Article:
This fall I’ve had the opportunity to ride with a friend who is a horse trainer professionally. She has a wide variety of horses in her barn, and it has been so much fun to ride different horses again.
When I was a kid, mucking stalls in exchange for lessons, I jumped at the chance to ride every single horse that came through the little barn. There were only 4 stalls, but 2 of them were borders and changed out every couple years. I rode every single horse that came through that heavy sliding door except for one, who came during my last year of college. I was 8 hours away.
There were some horses I bonded with more than others over the years, particularly the one I knew the longest and was paid to ride in the frigid winters–but riding different animals was so incredibly valuable for me as a rider.
I’ve been riding Midas for 10 years. 8 of those years, its been almost exclusively Midas. There is something different and special about working with one horse for a long time. But the value I’ve found in a variety of mounts is incredible.
Horses are different. Nothing forces you to learn how to communicate–I mean, RIDE–like facing someone else’s presuppositions head on. Because that’s what most horse behavior is, really, a presupposition. A worldview that has been taught to them by the other humans in their life.
One horse has been systematically taught by past riders that she doesn’t get an opinion, but she has to go fast. She doesn’t understand medium or slow, so you have to ask gently, patiently, consistently.
Another has been trained for the race track and doesn’t know how to stand still or put his head down.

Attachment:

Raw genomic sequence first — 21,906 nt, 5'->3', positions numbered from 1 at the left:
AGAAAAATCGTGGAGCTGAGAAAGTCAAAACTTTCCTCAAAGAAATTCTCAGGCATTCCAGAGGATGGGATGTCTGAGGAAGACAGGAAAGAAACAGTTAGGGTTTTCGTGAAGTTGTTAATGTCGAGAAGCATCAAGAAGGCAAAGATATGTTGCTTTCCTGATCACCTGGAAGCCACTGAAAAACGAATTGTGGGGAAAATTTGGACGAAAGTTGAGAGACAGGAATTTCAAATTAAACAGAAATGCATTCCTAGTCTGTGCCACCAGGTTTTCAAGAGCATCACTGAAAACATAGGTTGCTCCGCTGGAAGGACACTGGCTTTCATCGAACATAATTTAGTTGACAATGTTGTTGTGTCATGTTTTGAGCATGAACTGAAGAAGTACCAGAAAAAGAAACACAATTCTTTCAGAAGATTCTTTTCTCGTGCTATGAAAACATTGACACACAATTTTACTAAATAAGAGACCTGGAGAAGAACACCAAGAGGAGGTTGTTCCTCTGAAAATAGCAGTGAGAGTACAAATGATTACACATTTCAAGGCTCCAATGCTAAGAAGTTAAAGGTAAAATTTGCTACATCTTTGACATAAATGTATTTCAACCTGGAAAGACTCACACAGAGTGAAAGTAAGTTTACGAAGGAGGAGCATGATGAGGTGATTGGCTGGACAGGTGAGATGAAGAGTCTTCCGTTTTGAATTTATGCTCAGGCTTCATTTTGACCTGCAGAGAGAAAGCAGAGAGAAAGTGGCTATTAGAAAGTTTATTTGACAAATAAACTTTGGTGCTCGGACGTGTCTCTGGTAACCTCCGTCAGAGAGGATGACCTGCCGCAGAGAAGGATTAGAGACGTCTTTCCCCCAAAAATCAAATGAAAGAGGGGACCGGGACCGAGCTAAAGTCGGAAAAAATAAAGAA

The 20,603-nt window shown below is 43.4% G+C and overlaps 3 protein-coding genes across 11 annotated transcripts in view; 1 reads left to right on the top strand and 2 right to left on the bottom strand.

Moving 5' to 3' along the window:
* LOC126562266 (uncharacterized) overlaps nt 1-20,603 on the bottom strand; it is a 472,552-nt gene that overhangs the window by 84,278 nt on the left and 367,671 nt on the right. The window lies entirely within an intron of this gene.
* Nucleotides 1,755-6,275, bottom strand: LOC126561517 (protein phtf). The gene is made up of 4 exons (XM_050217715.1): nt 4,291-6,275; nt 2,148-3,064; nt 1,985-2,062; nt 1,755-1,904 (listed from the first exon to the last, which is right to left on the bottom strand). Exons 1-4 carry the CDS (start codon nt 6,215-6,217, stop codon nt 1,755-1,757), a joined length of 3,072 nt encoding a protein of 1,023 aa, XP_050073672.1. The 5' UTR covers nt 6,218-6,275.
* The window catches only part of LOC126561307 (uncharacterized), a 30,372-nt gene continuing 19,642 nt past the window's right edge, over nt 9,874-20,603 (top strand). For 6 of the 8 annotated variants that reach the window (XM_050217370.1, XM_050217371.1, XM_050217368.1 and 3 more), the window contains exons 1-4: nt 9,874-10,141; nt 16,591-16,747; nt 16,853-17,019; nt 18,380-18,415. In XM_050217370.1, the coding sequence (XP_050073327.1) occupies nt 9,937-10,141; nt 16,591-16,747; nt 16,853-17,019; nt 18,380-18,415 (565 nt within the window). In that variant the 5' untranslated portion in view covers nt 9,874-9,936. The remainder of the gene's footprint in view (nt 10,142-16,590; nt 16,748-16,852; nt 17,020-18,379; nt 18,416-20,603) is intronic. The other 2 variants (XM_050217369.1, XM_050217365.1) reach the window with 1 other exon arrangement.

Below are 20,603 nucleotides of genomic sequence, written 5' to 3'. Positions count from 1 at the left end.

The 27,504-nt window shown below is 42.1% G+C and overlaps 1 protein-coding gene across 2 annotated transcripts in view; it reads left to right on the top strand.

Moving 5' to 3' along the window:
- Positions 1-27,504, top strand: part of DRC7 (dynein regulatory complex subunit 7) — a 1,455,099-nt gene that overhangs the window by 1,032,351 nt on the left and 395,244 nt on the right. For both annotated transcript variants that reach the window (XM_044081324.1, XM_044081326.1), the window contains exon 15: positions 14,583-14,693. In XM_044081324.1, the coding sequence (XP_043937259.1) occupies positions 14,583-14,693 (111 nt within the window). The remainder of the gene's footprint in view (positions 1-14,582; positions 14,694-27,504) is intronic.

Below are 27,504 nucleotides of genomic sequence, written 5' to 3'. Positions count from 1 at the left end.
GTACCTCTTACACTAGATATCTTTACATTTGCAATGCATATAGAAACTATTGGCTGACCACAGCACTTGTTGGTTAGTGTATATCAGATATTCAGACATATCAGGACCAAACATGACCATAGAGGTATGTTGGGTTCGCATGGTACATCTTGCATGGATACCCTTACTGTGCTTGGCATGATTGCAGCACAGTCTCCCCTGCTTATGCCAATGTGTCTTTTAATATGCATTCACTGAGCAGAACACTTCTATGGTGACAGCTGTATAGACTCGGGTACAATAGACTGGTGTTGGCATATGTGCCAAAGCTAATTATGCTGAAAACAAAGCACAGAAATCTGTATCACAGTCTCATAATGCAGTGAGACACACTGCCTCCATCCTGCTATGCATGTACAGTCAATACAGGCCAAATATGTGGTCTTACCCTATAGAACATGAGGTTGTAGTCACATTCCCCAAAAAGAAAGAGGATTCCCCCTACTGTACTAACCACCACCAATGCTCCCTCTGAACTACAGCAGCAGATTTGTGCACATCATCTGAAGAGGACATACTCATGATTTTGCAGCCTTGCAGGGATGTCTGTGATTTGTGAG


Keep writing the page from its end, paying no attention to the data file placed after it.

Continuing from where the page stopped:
Another has been trained with Rolkur and just…tucks his chin…but has no fight at all and not a mean bone in his body, doing everything asked, whether you meant to ask or not.
When you ride them, you have to unravel the way they frame the world, and reframe it for them. It takes time. It is SO much fun. Nothing teaches you what your body communicates to a horse at the most basic level like riding different horses teaches. You learn how you have to adjust the height of your hands based on the shape of the horse and the discipline and what you’re trying to accomplish at that moment. You learn how to use your legs–the roles of your upper thigh vs your calf–things you may have already known, but now they are vitally important every day, and can’t just be auto pilot because different horses need more or less of different aids. You learn to use your breath–a shockingly useful tool.
I guess that’s what it is. Riding a variety of horses makes you think, and be aware, and also makes it easier to think and be aware. I love it.
It makes me better.
It makes me a better rider.